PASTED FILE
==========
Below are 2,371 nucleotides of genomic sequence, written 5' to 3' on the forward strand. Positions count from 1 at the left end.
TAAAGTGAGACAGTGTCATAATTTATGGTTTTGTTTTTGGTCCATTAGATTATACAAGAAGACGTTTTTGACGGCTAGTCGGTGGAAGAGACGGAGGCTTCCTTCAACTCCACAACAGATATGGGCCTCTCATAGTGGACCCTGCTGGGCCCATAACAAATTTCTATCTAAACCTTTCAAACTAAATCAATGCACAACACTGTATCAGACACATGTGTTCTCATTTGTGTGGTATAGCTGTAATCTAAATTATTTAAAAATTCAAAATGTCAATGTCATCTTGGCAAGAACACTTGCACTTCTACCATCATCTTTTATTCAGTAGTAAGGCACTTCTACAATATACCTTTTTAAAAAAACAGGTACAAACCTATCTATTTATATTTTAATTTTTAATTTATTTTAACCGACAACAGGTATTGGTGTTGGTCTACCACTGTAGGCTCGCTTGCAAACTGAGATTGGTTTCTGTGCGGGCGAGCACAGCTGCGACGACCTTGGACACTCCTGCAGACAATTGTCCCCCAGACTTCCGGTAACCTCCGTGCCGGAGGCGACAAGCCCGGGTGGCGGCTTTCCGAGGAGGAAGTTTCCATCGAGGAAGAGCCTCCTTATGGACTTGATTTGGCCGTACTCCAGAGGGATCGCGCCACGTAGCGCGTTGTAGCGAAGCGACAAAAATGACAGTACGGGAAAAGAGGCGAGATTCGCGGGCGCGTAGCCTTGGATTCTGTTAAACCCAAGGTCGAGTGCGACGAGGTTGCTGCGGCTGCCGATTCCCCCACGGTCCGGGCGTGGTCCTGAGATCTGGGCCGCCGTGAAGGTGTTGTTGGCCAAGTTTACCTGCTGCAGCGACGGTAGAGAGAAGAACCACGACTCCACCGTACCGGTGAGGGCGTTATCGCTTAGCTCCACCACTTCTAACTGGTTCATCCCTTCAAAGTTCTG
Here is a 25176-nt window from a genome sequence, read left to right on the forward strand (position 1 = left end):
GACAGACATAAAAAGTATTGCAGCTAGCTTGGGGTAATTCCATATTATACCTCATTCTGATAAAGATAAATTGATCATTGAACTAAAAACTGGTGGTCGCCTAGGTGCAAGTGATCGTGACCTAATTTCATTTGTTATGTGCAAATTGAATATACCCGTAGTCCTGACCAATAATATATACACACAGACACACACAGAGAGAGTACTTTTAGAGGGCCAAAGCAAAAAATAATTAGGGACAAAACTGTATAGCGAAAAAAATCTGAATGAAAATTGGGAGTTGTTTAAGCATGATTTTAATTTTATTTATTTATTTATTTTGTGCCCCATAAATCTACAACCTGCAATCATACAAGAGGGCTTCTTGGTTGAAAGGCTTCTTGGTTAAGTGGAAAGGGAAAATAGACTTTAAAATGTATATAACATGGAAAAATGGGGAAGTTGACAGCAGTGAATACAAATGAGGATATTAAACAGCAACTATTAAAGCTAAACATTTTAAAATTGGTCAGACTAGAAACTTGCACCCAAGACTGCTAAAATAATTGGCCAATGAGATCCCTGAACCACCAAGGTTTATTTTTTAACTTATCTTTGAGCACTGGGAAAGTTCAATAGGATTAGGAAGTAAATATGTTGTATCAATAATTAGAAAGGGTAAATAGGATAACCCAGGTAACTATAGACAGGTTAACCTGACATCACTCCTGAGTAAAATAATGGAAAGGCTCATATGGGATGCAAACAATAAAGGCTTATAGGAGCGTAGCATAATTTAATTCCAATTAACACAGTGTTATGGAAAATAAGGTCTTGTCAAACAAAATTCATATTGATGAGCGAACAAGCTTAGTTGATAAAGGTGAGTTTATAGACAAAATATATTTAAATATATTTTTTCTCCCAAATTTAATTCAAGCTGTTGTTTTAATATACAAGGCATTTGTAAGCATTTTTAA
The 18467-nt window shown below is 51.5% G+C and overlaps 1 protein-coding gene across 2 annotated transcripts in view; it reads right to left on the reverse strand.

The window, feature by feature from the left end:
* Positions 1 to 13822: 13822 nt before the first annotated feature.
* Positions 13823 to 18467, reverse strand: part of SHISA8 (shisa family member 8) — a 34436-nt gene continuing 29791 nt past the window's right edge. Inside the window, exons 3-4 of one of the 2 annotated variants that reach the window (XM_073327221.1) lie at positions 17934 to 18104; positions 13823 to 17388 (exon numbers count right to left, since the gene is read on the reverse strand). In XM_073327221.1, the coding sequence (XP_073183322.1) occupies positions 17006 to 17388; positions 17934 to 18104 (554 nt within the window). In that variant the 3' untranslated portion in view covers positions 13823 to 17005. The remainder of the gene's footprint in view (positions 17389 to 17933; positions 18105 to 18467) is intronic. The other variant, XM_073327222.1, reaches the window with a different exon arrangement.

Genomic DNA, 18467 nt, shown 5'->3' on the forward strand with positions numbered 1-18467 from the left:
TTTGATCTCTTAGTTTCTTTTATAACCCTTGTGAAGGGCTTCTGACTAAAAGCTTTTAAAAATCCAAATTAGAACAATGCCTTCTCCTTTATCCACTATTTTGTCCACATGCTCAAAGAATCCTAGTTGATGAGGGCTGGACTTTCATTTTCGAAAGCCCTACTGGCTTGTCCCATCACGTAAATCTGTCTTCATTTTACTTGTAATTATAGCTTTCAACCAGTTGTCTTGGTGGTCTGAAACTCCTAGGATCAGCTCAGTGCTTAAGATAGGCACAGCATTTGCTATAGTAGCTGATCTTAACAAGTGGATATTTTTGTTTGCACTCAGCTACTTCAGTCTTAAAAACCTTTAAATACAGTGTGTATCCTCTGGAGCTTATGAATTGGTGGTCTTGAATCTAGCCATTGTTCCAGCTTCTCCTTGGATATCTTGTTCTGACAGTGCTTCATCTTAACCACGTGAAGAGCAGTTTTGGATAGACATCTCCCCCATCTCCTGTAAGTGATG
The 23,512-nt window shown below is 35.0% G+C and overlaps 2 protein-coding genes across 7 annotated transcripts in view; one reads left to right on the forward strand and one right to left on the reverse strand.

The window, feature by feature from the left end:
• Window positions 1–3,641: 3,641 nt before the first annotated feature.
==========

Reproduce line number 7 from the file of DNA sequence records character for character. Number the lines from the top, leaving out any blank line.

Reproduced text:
* Positions 1 to 13822: 13822 nt before the first annotated feature.